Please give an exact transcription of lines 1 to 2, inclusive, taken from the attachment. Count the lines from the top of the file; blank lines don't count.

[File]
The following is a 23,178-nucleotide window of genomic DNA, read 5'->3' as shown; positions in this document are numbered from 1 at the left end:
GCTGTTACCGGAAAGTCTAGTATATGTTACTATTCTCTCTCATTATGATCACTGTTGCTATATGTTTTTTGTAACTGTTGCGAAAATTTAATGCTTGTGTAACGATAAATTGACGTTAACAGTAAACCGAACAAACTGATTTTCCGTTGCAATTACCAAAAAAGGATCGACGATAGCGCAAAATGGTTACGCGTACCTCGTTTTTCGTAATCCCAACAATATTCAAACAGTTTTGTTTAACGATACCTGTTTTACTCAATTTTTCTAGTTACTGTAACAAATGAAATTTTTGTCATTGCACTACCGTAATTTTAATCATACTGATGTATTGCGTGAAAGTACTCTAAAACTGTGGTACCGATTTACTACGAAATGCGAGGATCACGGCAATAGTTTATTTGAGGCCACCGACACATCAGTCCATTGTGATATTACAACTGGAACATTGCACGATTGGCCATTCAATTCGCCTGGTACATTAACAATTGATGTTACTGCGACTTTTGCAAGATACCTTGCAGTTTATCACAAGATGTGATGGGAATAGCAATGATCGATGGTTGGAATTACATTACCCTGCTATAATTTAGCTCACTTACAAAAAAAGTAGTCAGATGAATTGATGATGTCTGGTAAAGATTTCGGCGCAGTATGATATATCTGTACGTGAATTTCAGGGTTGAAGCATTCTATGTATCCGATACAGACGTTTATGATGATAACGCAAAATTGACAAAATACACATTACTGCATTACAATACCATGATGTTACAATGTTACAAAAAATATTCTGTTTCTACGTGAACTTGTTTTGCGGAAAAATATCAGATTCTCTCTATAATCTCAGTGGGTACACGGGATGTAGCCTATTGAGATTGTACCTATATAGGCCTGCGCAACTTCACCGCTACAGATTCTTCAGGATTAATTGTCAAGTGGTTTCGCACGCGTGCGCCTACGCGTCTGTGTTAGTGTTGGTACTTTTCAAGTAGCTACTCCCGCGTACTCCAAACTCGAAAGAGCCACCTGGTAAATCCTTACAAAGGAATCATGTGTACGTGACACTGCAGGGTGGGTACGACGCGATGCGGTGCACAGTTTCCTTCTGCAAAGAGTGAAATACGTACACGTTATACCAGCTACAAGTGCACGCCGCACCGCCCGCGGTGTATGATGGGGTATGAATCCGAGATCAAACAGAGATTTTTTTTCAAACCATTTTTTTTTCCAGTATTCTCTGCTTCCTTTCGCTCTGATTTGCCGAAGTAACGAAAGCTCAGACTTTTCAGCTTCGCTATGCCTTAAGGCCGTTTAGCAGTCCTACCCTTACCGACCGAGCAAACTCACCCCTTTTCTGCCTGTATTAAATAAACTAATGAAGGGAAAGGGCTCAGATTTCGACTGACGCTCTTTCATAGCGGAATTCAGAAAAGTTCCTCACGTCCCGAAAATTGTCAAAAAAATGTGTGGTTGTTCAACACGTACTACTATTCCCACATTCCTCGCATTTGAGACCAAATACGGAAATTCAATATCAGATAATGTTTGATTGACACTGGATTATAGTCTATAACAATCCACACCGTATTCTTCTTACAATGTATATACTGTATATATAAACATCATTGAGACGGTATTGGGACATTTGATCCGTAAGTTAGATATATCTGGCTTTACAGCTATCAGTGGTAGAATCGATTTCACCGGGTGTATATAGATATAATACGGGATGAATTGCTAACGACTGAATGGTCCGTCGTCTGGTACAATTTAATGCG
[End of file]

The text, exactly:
The following is a 23,178-nucleotide window of genomic DNA, read 5'->3' as shown; positions in this document are numbered from 1 at the left end:
GCTGTTACCGGAAAGTCTAGTATATGTTACTATTCTCTCTCATTATGATCACTGTTGCTATATGTTTTTTGTAACTGTTGCGAAAATTTAATGCTTGTGTAACGATAAATTGACGTTAACAGTAAACCGAACAAACTGATTTTCCGTTGCAATTACCAAAAAAGGATCGACGATAGCGCAAAATGGTTACGCGTACCTCGTTTTTCGTAATCCCAACAATATTCAAACAGTTTTGTTTAACGATACCTGTTTTACTCAATTTTTCTAGTTACTGTAACAAATGAAATTTTTGTCATTGCACTACCGTAATTTTAATCATACTGATGTATTGCGTGAAAGTACTCTAAAACTGTGGTACCGATTTACTACGAAATGCGAGGATCACGGCAATAGTTTATTTGAGGCCACCGACACATCAGTCCATTGTGATATTACAACTGGAACATTGCACGATTGGCCATTCAATTCGCCTGGTACATTAACAATTGATGTTACTGCGACTTTTGCAAGATACCTTGCAGTTTATCACAAGATGTGATGGGAATAGCAATGATCGATGGTTGGAATTACATTACCCTGCTATAATTTAGCTCACTTACAAAAAAAGTAGTCAGATGAATTGATGATGTCTGGTAAAGATTTCGGCGCAGTATGATATATCTGTACGTGAATTTCAGGGTTGAAGCATTCTATGTATCCGATACAGACGTTTATGATGATAACGCAAAATTGACAAAATACACATTACTGCATTACAATACCATGATGTTACAATGTTACAAAAAATATTCTGTTTCTACGTGAACTTGTTTTGCGGAAAAATATCAGATTCTCTCTATAATCTCAGTGGGTACACGGGATGTAGCCTATTGAGATTGTACCTATATAGGCCTGCGCAACTTCACCGCTACAGATTCTTCAGGATTAATTGTCAAGTGGTTTCGCACGCGTGCGCCTACGCGTCTGTGTTAGTGTTGGTACTTTTCAAGTAGCTACTCCCGCGTACTCCAAACTCGAAAGAGCCACCTGGTAAATCCTTACAAAGGAATCATGTGTACGTGACACTGCAGGGTGGGTACGACGCGATGCGGTGCACAGTTTCCTTCTGCAAAGAGTGAAATACGTACACGTTATACCAGCTACAAGTGCACGCCGCACCGCCCGCGGTGTATGATGGGGTATGAATCCGAGATCAAACAGAGATTTTTTTTCAAACCATTTTTTTTTCCAGTATTCTCTGCTTCCTTTCGCTCTGATTTGCCGAAGTAACGAAAGCTCAGACTTTTCAGCTTCGCTATGCCTTAAGGCCGTTTAGCAGTCCTACCCTTACCGACCGAGCAAACTCACCCCTTTTCTGCCTGTATTAAATAAACTAATGAAGGGAAAGGGCTCAGATTTCGACTGACGCTCTTTCATAGCGGAATTCAGAAAAGTTCCTCACGTCCCGAAAATTGTCAAAAAAATGTGTGGTTGTTCAACACGTACTACTATTCCCACATTCCTCGCATTTGAGACCAAATACGGAAATTCAATATCAGATAATGTTTGATTGACACTGGATTATAGTCTATAACAATCCACACCGTATTCTTCTTACAATGTATATACTGTATATATAAACATCATTGAGACGGTATTGGGACATTTGATCCGTAAGTTAGATATATCTGGCTTTACAGCTATCAGTGGTAGAATCGATTTCACCGGGTGTATATAGATATAATACGGGATGAATTGCTAACGACTGAATGGTCCGTCGTCTGGTACAATTTAATGCG